Home > The Last Letter(9)

The Last Letter(9)
Rebecca Yarros

I wanted to grab her, to hold her against my chest and block anything that wanted to harm her. My hands ached to sweep down the line of her back, to take away any of her suffering that she’d let me. I’d known this would be hard, but seeing her wasn’t anything I could have prepared myself for.

“It doesn’t matter if you want me, because I’m not here on your wishes. I’m here on Mac’s. This is all he asked of me, so unless you’re going to kick me off your property, I’m going to keep the promise I made.”

Her eyes narrowed. “Okay. Anything I need?”


“When Ryan died—”

No. Anything but this.

“—he was on an op, right?”

Could she see the blood drain from my face? Because I sure as hell felt it. I heard the rotors. Saw the blood. Reached for his hand as it limply fell off the stretcher.

“Yes. It’s classified.”

Her hand gripped the open doorframe.

“So I’ve heard. I need…” She sighed, looking everywhere but at me for a second before straightening her shoulders and meeting my eyes. “I need to know what happened to Chaos. Was he there? When Ryan died? You were in the same unit, right?” Her throat moved as she swallowed, and her eyes took on a desperate plea.

Damn it. She deserved to know everything. That I wasn’t the man I wanted to be, that she needed. That I was the piece of shit who made it back with a beating heart while her brother came home draped in a flag. I needed her to know that I’d chosen to stop answering her letters because I knew that the only thing I could bring her in this life would be more pain.

I needed her to know that it was only Ryan’s letter that got me here, and the knowledge that it was the least I could do for my best friend. That I never meant to hurt her, never had the intention of smashing into her life like the wrecking ball I was—not when she lived under such breakable glass.

“Well? Was he?”

But what I needed didn’t matter.

I’ve never been able to give second chances when it comes to hurting the people I love. Letter number six.

If I told her those things, she’d shut me out, and I would fail Mac for a second time. I could tell myself that it was her choice, but really, it would be mine. I was the guy people looked for an excuse to get rid of, and truth was a gift-wrapped reason to kick me to the curb. There were two distinct paths ahead of me: the first, where I told her who I was and what had happened, and she promptly walked out of my life, and the second…where I did everything I could to help her, no matter what the cost.

Path number two it is.

“He was there,” I answered honestly.

Her lower lip trembled, and she bit onto it, like any sign of weakness had to be quashed. “And? What happened?”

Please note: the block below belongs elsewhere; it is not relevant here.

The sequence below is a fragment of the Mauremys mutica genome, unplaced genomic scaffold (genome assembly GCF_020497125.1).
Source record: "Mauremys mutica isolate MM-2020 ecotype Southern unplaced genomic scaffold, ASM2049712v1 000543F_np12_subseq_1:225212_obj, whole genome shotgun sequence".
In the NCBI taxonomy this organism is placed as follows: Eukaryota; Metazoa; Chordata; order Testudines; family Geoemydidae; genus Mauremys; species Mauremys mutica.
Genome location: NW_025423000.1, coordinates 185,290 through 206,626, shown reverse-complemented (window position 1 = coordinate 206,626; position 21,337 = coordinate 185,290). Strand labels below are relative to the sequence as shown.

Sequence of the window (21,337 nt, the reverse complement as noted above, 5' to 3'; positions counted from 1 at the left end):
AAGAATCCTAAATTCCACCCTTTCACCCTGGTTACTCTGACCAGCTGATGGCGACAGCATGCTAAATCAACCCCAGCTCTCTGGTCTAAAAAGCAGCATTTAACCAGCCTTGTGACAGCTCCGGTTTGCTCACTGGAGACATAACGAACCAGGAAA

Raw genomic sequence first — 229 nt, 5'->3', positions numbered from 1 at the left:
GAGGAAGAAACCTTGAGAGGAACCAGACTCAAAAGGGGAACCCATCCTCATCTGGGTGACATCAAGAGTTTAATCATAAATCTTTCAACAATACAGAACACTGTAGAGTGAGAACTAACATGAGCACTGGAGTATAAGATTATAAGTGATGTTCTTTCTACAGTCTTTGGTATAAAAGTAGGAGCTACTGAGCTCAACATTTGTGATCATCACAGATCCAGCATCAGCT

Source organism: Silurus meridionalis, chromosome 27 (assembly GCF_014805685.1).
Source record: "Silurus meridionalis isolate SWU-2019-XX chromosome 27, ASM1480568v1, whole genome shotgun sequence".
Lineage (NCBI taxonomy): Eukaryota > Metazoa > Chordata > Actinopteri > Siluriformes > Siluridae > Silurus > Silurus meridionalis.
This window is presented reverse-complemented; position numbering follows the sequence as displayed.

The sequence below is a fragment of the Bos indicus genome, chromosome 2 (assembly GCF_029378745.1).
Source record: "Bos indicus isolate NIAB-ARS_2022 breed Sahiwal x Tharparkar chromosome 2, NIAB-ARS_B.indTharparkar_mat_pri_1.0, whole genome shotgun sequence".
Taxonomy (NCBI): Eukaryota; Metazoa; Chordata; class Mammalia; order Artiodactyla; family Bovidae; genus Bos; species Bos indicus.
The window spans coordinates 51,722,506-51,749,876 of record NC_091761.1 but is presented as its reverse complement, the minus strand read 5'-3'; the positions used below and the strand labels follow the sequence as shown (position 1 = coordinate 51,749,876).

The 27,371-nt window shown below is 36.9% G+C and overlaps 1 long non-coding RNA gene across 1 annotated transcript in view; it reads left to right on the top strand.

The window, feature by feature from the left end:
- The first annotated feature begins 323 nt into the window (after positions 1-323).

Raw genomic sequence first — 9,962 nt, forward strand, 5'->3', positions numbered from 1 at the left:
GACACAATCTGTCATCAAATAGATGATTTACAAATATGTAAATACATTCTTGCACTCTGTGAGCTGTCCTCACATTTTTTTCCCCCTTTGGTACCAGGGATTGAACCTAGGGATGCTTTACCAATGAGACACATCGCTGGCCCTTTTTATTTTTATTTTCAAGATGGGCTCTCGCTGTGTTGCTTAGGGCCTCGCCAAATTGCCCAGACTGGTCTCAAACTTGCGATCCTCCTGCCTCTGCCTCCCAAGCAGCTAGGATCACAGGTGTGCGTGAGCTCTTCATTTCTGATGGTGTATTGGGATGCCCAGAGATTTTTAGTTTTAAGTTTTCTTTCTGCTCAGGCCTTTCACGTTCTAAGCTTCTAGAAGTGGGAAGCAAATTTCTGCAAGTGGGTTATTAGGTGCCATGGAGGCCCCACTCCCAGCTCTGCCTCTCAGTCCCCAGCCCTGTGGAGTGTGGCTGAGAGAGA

“That’s classified.” I was a bastard, but an honest one.

“Classified. You’re all the same, you know that? Loyal as anything to one another and nothing left for anyone else. Just tell me if he’s dead. I deserve to know.”

“Knowing what happened to Mac…to Chaos…none of that would do you any good. It would hurt a hell of a lot more than it already does. Trust me.”

She scoffed, shaking her head as she rubbed the bridge of her nose. When she looked back up, the fake smile was in place, and those blue eyes had gone glacial.

“Welcome to Telluride, Mr. Gentry. I hope you enjoy your stay.”

She climbed into the SUV and slammed the door, throwing the vehicle into reverse to get out of the drive.

I watched until she disappeared into the thick forest of trees.

Havoc brushed against my leg. I looked down at her, and she stared back up at me, no doubt knowing that I was an imbecile for what I’d just let happen.

“Yeah, that didn’t go so well.” I looked up at the cloudless Colorado sky. “We did a number on her, Mac. So if you’ve got any pointers on how to win over your sister, I’m all ears.”

I opened the tailgate of my truck and started to unload my stuff.

It might be temporary, but I was here for as long as Ella would let me stay. Because somewhere between letter number one and letter number twenty-four, I’d fallen in love with her. Fallen for her words, her strength, her insight and kindness, her grace under impossible circumstances, her love for her children, and her determination to stand on her own. I could list a thousand reasons that woman owned whatever heart I had.

But none of them mattered because, even though she was the woman I loved, to her, I was just a stranger. An unwelcome one at that.

Which was more than I deserved.

Chapter Six


Letter #17


The pace is picking up here, which is half blessing, half curse. I’d rather be busy than bored, but busy comes with its own unique set of problems. We keep getting pushed back for redeployment, but hopefully we’ll get the okay soon, and I’ll be able to keep that date we set for a Telluride tour, if you’ll still have me. Warning, I’m bringing your brother, and lately, he smells.

At least the time is going faster, same as these letters. I find that I don’t even wait to get one from you before I’m writing again. Maybe it’s the simple act of putting pen to paper, of not seeing you react to what I’m writing that makes it so easy, almost effortless.

You asked where I’d settle down if I ever wanted to quit being…what was it you called me? A nomad? I don’t know, honestly. I’ve never found a place that called to me in any way that I could see as special. There were houses, apartments, barracks. Cities, suburbs, and one farm. I’ve been around the world, but traveling with this crew means that I only see the parts of the world that hurt the most.